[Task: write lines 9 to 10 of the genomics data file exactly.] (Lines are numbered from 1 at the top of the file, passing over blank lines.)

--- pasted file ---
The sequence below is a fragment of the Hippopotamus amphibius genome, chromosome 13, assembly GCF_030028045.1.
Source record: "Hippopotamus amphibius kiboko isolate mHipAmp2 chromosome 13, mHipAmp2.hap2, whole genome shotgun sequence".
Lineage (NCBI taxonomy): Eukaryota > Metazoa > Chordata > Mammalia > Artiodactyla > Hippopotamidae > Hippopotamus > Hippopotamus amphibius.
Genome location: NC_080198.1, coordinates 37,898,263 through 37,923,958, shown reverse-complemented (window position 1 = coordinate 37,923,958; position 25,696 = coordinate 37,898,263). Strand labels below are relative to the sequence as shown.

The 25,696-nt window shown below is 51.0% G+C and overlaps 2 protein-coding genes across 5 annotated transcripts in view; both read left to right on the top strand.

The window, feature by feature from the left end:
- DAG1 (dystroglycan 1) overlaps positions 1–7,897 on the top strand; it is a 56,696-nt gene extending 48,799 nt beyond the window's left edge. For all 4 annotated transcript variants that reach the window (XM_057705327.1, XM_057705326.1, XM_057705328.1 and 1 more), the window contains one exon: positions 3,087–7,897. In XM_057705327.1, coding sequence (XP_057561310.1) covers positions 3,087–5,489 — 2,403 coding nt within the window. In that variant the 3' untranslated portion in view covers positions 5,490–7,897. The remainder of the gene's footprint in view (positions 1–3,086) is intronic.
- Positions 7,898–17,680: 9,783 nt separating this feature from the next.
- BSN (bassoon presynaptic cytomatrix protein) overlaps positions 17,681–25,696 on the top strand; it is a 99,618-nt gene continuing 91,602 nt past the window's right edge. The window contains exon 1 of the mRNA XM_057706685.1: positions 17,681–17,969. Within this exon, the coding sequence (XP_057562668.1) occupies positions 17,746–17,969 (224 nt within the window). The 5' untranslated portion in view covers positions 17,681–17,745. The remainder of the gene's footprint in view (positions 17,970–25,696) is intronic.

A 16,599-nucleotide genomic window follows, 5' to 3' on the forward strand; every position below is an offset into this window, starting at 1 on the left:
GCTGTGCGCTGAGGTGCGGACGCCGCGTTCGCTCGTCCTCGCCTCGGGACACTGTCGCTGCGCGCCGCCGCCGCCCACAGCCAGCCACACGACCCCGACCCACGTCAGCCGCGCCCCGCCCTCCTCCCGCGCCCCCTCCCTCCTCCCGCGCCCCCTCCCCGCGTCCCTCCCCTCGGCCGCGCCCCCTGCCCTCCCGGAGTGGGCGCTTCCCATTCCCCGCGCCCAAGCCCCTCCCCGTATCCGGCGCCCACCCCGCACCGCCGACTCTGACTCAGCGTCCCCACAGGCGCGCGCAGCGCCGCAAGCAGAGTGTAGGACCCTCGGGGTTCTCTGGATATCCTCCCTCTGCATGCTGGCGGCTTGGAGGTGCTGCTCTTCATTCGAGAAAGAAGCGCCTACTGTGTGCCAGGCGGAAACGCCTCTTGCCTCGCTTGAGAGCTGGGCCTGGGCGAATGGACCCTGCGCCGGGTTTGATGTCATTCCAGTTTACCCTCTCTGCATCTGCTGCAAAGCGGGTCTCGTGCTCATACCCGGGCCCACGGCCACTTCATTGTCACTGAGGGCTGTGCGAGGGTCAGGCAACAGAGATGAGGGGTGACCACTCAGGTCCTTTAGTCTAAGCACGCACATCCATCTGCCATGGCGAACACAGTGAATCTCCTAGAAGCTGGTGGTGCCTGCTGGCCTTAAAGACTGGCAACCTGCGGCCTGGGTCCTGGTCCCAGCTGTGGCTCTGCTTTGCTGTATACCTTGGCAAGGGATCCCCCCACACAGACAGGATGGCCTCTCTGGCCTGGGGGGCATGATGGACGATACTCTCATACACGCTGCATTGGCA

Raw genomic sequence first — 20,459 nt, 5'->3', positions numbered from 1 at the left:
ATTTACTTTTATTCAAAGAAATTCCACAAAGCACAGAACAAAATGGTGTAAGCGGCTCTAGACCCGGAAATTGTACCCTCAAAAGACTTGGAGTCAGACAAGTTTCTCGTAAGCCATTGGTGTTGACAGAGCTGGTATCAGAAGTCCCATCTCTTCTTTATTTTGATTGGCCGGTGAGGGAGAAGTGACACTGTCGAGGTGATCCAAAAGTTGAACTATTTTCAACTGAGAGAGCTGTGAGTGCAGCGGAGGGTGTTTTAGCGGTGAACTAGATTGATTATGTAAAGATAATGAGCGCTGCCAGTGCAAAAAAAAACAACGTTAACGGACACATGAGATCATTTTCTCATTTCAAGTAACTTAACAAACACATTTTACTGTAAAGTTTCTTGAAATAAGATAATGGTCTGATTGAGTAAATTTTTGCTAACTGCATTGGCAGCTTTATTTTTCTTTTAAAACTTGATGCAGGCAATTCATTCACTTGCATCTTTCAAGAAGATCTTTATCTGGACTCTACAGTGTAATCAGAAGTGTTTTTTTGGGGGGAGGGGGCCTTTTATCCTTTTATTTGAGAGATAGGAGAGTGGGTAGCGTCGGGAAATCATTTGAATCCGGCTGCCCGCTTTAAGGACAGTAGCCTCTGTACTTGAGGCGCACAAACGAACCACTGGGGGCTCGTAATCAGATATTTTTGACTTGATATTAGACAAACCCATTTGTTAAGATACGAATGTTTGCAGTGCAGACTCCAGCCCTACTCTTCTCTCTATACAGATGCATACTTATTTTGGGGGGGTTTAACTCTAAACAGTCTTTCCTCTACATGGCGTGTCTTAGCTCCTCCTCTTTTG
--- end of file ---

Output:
- BSN (bassoon presynaptic cytomatrix protein) overlaps positions 17,681–25,696 on the top strand; it is a 99,618-nt gene continuing 91,602 nt past the window's right edge. The window contains exon 1 of the mRNA XM_057706685.1: positions 17,681–17,969. Within this exon, the coding sequence (XP_057562668.1) occupies positions 17,746–17,969 (224 nt within the window). The 5' untranslated portion in view covers positions 17,681–17,745. The remainder of the gene's footprint in view (positions 17,970–25,696) is intronic.

A 16,599-nucleotide genomic window follows, 5' to 3' on the forward strand; every position below is an offset into this window, starting at 1 on the left: